Edem Semdelyayev, a lawyer for jailed tugboat captain Oleh Melnychuk, told RFE/RL on November 29 that Russia’s prosecution of the Ukrainians was a “political case.” He said his client told him the sailors were detained “very roughly, like in Hollywood films.”

Western leaders have vocally criticized Russia and called for the release of the Ukrainian sailors. On November 30, the Group of Seven (G7) leading industrialized countries and the European Union called the seizure of the vessels unjustified and demanded Russia free the Ukrainians, saying that the standoff had “dangerously raised tensions.”

The foreign ministers of G7 members Britain, Canada, France, Germany, Italy, Japan, and the United States, as well as the EU’s high representative, called on Russia “to release the detained crew and vessels and refrain from impeding lawful passage through the Kerch Strait.”

Poroshenko praised Trump for cancelling the meeting with Putin, but several U.S. lawmakers from the Democratic Party criticized the Republican, saying he should have used the talks to take the Russian leader to task over Moscow actions in Ukraine and elsewhere.

“What I think he should have done was confront” Putin over “the escalating conflict in Ukraine” as well as other issues including Russia’s alleged election meddling and cyberattacks, Senator Robert Menendez, a Democrat from the state of New Jersey, said on CNN.

Critics of Trump also said they suspect he canceled in part because of concerns that it would look bad to meet with Putin after a longtime personal lawyer for Trump, Michael Cohen, pleaded guilty to lying to the U.S. Congress about a proposed Trump-branded development in Moscow.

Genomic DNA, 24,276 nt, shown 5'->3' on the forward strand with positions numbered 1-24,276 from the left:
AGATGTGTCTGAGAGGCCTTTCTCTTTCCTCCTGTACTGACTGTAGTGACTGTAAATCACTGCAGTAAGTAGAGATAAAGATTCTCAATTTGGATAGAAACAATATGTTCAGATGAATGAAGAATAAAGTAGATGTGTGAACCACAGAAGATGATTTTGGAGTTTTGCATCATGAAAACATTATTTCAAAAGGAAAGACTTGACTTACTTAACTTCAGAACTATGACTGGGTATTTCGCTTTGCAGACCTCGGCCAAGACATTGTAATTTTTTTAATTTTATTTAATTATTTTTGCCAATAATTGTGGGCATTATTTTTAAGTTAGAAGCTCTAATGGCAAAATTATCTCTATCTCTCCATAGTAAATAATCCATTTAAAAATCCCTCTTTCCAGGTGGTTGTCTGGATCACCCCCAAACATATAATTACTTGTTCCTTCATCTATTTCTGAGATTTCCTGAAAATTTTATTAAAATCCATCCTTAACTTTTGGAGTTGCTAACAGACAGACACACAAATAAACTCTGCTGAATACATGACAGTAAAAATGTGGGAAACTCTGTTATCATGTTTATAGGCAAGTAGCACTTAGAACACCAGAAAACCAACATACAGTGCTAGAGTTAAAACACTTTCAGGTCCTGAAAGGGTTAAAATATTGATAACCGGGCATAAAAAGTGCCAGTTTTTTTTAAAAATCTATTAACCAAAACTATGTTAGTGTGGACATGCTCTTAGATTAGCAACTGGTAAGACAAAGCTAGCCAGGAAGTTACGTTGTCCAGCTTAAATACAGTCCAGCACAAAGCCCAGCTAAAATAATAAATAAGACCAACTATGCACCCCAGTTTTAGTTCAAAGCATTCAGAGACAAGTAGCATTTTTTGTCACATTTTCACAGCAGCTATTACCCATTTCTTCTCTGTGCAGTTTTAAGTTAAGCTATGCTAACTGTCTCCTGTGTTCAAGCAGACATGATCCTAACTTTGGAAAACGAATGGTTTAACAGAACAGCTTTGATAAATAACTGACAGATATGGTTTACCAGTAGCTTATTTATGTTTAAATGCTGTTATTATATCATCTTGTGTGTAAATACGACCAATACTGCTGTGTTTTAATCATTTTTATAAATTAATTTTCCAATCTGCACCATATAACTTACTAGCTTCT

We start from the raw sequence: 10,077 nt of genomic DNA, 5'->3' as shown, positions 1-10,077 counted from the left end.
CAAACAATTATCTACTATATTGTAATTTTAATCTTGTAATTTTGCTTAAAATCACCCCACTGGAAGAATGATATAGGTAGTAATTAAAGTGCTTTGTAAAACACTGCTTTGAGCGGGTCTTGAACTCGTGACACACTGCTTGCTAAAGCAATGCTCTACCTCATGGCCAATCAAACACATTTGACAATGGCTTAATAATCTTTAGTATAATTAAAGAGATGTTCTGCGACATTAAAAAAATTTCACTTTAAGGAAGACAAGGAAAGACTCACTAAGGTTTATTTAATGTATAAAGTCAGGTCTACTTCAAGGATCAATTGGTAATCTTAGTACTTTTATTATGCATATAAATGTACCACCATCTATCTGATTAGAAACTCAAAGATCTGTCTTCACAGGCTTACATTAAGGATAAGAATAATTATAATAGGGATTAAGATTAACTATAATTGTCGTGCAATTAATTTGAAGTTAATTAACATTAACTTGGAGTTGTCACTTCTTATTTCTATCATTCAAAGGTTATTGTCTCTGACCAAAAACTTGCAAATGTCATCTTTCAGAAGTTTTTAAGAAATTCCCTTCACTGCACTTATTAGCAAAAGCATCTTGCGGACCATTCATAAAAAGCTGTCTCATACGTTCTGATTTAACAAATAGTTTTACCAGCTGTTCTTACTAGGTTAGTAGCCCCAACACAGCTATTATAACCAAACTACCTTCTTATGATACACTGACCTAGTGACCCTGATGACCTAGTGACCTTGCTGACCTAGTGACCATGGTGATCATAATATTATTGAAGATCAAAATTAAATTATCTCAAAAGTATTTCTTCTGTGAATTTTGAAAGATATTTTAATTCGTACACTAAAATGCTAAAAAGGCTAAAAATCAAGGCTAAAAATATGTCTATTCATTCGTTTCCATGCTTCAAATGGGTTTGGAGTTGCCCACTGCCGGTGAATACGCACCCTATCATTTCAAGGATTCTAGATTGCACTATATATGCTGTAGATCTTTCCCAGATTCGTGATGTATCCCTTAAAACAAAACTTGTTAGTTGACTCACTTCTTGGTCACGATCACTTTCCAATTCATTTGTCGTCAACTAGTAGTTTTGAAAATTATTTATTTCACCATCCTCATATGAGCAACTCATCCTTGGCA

Cohen had previously said that talks about the deal stopped in January 2016, but has now said the discussions continued as late as June 2016, after Trump had secured enough support in the primaries to win the Republican Party’s nomination to be U.S. president.

Russian officials, meanwhile, suggested that domestic problems and opponents of closer ties with Russia had pushed Trump o cancel the meeting. “If the domestic situation and the pressure from Russophobes like Ukraine and its sponsors prevents the U.S. president from developing normal ties with the Russian president…we will wait for another chance,” Foreign Minister Sergei Lavrov said, adding that “love can’t be forced.”

Kremlin spokesman Dmitry Peskov said that Putin is “ready to continue dialogue” with Trump, dryly adding “We are quite a patient country and we will, of course, wait for the necessary conditions to ripen for the next change in the president’s decision.” He said that it the interests of “the whole world” for Moscow and Washington to discuss pressing issues and that “the longer these questions are not discussed, the more it leads to tension.”

Peskov said that Putin and Trump greeted each other at some point on November 30, but there was no sign of anything but brief contact. News reports said they did not greet one another when leaders gathered at the start, and they stood far apart when leaders and their spouses posed for a photograph later in the day.

By contrast, Putin exchanged a happy grin and an elaborate, highly visible handshake with Saudi Crown Prince Mohammed bin Salman, who has faced widespread outrage over the killing of journalist Jamal Khashoggi at the Saudi consulate in Istanbul in October. The Kremlin said that Putin would use the time that had been set aside for talks with Trump to meet with Turkish President Recep Tayyip Erdogan.


RFE/RL journalists report the news in 21 countries where a free press is banned by the government or not fully established.